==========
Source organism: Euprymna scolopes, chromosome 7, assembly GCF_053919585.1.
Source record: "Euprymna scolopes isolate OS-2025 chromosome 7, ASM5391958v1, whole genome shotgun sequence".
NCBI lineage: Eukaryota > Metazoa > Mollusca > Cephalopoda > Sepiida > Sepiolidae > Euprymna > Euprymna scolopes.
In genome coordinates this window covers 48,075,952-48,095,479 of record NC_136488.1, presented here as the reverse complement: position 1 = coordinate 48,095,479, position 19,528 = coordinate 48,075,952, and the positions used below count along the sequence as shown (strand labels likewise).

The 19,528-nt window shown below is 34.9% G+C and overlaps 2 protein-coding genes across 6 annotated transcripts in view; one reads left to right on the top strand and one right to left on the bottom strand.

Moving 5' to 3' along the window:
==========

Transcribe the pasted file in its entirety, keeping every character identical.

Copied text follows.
Source organism: Euprymna scolopes, chromosome 7, assembly GCF_053919585.1.
Source record: "Euprymna scolopes isolate OS-2025 chromosome 7, ASM5391958v1, whole genome shotgun sequence".
NCBI lineage: Eukaryota > Metazoa > Mollusca > Cephalopoda > Sepiida > Sepiolidae > Euprymna > Euprymna scolopes.
In genome coordinates this window covers 48,075,952-48,095,479 of record NC_136488.1, presented here as the reverse complement: position 1 = coordinate 48,095,479, position 19,528 = coordinate 48,075,952, and the positions used below count along the sequence as shown (strand labels likewise).

The 19,528-nt window shown below is 34.9% G+C and overlaps 2 protein-coding genes across 6 annotated transcripts in view; one reads left to right on the top strand and one right to left on the bottom strand.

Moving 5' to 3' along the window: